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FORT WORTH, Texas -- Healthpoint announces the launch of "The Biology of the Chronic Wound," a CE/CME accredited, online course designed to provide a thorough review of the factors that underlie one of the most challenging and costly conditions faced by physicians and advanced practice wound care clinicians. The course is available at no cost to clinicians on TheWoundInstitute.com, Healthpoint's online resource for professionally accredited CE/CME content.
Chronic wounds -- typically caused by vascular conditions such as diabetes(1), venous hypertension(2), and immobility-induced pressure on soft tissues(3) -- are associated with an economic burden estimated to be well over $15 billion annually in the U.S. alone.(4) "Healing difficult-to-heal or chronic wounds is a challenge for clinicians because these wounds do not proceed through the normal sequence of repair or proceed at a much slower pace," said course faculty Dr. Robert H. Demling, professor of surgery at Harvard Medical School and director of the Burn-Trauma Center at Brigham and Women's Hospital. "Because difficult-to-heal or chronic wounds are typically associated with the underlying pathology of serious conditions such as diabetes or venous insufficiency, they occur against a fundamentally different physiological backdrop than acute trauma wounds, and thus must be approached more proactively. This course offers clinicians an advanced understanding of the complex cellular and biochemical factors involved in chronic wounds."
The course will investigate the pathophysiology of chronic wounds, including an examination of the major systemic and local factors contributing to the development of a chronic wound. In addition, the course features in-depth animations, interactive exercises and "expert opinion" video clips to help explain the complex cellular and biochemical differences between acute and chronic wounds.
Wounds that fail to heal within the first few months represent a difficult problem for the wound care practitioner and are a cause of prolonged suffering for the patient.
Difficult-to-heal or chronic wounds are often accompanied by complications that can result from the underlying condition or disease that may cause delayed wound closure. The more serious complications require involved and costly treatments.(4)
Complications can include infection (including cellulites and abscesses), bacteremia and sepsis, pain, osteomyelitis, dermatitis, possible malignancy, amputation or patient fatality.(4,5)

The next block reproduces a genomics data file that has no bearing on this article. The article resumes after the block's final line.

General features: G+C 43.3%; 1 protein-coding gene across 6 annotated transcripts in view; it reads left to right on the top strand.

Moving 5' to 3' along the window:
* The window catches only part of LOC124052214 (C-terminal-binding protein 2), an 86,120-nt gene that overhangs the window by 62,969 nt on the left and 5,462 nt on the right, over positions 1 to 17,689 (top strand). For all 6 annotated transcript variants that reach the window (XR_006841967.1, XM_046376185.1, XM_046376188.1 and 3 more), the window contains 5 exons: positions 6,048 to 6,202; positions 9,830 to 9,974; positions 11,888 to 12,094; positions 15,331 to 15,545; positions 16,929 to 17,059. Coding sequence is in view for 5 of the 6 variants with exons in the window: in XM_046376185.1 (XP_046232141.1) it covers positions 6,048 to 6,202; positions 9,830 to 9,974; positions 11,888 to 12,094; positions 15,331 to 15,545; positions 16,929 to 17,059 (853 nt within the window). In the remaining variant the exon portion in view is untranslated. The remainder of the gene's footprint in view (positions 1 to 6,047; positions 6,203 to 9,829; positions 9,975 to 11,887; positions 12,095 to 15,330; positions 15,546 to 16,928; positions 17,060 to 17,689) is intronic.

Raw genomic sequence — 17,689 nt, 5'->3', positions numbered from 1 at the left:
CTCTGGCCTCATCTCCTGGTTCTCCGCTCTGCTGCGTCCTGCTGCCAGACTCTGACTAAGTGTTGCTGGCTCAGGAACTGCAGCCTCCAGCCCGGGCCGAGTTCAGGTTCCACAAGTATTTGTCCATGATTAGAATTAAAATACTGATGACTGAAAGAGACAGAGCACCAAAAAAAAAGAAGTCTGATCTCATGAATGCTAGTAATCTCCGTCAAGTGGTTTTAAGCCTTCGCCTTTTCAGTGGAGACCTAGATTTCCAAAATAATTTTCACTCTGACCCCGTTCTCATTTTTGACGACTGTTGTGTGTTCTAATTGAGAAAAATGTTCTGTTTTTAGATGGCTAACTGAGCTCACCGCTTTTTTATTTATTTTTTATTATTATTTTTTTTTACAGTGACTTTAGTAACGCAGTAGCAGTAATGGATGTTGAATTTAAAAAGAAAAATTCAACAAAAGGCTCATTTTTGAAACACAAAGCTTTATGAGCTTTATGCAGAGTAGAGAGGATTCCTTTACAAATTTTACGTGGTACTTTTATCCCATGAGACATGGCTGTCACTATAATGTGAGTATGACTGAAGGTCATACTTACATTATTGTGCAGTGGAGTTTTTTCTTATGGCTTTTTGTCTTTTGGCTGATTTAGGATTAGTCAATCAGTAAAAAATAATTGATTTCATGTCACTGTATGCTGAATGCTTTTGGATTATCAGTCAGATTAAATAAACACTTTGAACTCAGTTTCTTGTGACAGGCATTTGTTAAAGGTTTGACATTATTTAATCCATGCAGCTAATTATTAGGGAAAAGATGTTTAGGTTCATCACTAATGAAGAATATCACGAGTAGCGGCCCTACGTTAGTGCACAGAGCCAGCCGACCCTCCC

In addition, such wounds are consistently associated with an impaired quality of life for patients.(6,7,8)
"Difficult-to-heal and chronic wounds have tremendous humanistic and economic impact," said Kathy Farley, MS, RN, Healthpoint's director of clinical education. "With the launch of 'The Biology of the Chronic Wound' module, TheWoundInstitute.com is providing physicians and advanced wound care clinicians with current scientific information, which we hope will contribute to enhanced understanding of wound pathophysiology and, ultimately, to improved treatment strategies and better clinical outcomes."
1. Pham HT, Economides PA, Veves A. The role of endothelial function on the foot. Microcirculation and wound healing in patients with diabetes. Clin Podiatr Med Surg. 1998;15(1):85-93.
2. Guillot B, Dandurand M, Guilhou JJ. Skin perfusion pressure in leg ulcers assessed by photoplethysmography. Int Angiol. 1988 Apr-Jun;7(2 Suppl):33-4.
3. Schubert V, Perbeck L, Schubert PA. Skin microcirculatory and thermal changes in elderly subjects with early stage of pressure sores. Clin Physiol. 1994;14(1):1-13.
4. Brem H, Kirsner RS, Falanga V. Protocol for the successful treatment of venous ulcers. Am J Surg. 2004;188(1A Suppl):1-8.
5. Cali TJ, Bruce, M. Pressure ulcer treatment: examining selected costs of therapeutic failure. Adv Wound Care. 1999;12(suppl 2):8-11.
6. Persoon A, Heinen MM, van der Vleuten CJ, de Rooij MJ, van de Kerkhof PC, van Achterberg T. Leg ulcers: a review of their impact on daily life. J Clin Nurs. 2004:13(3):341-54.
7. Hareendran A, Bradbury A, Budd J, Geroulakos G, Hobbs R, Kenkre J, Symonds T. Measuring the impact of venous leg ulcers on quality of life. J Wound Care. 2005;14(2):53-7.
8. Nabuurs-Franssen MH, Huijberts MS, Nieuwenhuijzen Kruseman AC, Willems J, Schaper NC. Health-related quality of life of diabetic foot ulcer patients and their caregivers. Diabetologia. 2005 Jul 2; [Epub ahead of print]